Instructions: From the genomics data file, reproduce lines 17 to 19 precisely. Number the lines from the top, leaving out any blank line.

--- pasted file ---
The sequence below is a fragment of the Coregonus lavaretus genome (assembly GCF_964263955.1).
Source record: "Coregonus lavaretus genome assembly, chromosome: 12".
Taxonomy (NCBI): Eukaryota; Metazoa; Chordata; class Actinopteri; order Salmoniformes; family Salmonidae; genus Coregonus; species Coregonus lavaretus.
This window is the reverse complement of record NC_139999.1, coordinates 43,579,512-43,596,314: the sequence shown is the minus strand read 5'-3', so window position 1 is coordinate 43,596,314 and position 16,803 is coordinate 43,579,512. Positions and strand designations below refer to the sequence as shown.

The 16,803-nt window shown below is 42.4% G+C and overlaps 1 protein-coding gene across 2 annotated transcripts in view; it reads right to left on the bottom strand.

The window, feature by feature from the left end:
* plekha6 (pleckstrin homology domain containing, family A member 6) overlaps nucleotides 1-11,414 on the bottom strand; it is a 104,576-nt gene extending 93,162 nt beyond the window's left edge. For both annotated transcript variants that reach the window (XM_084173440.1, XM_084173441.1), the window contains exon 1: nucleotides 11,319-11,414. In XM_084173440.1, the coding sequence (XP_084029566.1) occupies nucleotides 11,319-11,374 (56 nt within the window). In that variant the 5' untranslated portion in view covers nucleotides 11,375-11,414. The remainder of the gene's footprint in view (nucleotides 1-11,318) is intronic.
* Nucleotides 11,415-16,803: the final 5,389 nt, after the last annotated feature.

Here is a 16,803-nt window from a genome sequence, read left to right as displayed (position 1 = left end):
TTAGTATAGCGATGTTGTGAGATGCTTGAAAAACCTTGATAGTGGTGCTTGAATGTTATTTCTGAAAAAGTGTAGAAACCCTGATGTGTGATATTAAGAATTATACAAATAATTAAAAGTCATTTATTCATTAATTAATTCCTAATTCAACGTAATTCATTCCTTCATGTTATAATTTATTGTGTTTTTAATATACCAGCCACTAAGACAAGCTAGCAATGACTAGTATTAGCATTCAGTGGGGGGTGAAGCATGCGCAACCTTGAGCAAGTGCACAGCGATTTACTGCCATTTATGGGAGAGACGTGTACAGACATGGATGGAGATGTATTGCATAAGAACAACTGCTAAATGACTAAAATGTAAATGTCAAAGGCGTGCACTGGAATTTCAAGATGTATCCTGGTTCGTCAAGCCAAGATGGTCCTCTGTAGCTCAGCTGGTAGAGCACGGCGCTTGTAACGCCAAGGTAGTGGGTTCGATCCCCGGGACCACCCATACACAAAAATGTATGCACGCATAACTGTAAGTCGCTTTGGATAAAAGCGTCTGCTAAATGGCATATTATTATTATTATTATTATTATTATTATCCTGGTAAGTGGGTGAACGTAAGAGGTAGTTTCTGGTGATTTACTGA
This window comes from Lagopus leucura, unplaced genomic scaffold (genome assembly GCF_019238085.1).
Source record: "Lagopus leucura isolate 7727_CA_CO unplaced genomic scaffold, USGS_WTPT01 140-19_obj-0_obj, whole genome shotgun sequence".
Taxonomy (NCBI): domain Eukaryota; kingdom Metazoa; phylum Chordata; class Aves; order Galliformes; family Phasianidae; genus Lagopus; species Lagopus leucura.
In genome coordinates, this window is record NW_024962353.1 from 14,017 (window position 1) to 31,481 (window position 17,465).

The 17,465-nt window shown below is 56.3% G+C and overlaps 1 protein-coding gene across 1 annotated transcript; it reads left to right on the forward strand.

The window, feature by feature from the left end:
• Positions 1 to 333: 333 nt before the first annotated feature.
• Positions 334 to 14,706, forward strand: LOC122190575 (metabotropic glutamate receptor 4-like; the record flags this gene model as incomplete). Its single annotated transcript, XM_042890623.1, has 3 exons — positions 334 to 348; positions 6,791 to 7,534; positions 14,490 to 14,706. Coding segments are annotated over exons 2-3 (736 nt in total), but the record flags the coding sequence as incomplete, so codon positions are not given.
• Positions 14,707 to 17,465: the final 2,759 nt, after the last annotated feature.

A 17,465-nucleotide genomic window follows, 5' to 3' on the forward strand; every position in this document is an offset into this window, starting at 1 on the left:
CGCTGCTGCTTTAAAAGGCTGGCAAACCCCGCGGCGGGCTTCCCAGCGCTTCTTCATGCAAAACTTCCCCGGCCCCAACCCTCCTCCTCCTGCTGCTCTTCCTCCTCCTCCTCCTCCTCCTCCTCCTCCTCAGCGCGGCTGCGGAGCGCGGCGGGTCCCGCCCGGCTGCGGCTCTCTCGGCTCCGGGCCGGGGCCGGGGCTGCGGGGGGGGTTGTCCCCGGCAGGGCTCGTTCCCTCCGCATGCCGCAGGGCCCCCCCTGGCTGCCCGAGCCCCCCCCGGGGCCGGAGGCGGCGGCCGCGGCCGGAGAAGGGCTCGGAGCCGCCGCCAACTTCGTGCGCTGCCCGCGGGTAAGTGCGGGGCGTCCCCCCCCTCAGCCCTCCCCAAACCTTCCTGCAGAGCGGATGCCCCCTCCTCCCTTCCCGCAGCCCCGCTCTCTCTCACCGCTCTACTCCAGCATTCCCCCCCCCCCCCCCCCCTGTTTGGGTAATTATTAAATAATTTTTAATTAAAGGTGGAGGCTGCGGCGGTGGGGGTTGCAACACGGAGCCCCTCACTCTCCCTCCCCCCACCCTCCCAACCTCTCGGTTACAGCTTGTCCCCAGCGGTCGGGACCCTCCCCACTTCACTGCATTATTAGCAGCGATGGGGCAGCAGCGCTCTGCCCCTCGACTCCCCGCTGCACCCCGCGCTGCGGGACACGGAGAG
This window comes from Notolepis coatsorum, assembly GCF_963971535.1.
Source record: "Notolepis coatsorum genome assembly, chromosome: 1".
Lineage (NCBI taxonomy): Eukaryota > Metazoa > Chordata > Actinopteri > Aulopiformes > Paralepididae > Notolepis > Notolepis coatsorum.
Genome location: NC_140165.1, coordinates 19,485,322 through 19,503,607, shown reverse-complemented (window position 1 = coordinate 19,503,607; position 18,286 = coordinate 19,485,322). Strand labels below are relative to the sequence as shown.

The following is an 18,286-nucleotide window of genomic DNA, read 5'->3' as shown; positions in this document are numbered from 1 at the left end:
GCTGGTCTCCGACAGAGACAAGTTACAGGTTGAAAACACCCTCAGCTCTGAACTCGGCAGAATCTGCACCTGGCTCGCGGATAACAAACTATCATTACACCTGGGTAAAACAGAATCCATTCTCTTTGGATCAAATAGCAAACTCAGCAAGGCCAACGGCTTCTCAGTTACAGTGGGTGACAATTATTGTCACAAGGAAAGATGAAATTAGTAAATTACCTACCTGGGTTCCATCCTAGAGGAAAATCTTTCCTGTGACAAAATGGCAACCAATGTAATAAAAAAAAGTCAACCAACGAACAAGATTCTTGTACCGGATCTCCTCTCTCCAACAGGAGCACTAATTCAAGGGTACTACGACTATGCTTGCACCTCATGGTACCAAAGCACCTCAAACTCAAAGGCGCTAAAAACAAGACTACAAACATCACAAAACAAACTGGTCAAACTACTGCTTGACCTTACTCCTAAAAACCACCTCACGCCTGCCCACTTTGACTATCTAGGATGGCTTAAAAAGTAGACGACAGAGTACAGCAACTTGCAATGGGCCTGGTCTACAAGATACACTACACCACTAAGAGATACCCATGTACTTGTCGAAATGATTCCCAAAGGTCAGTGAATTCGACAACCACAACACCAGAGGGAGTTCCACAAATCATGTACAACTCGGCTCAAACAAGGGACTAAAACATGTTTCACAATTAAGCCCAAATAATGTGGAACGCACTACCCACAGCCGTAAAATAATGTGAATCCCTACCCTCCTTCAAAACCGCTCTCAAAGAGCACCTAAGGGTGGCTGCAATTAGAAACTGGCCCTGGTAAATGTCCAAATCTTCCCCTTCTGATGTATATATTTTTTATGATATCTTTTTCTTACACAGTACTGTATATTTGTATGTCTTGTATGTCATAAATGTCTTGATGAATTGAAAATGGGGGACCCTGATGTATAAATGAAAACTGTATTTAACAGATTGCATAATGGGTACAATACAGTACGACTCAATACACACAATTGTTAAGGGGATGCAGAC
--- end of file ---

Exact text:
• Positions 1 to 333: 333 nt before the first annotated feature.
• Positions 334 to 14,706, forward strand: LOC122190575 (metabotropic glutamate receptor 4-like; the record flags this gene model as incomplete). Its single annotated transcript, XM_042890623.1, has 3 exons — positions 334 to 348; positions 6,791 to 7,534; positions 14,490 to 14,706. Coding segments are annotated over exons 2-3 (736 nt in total), but the record flags the coding sequence as incomplete, so codon positions are not given.
• Positions 14,707 to 17,465: the final 2,759 nt, after the last annotated feature.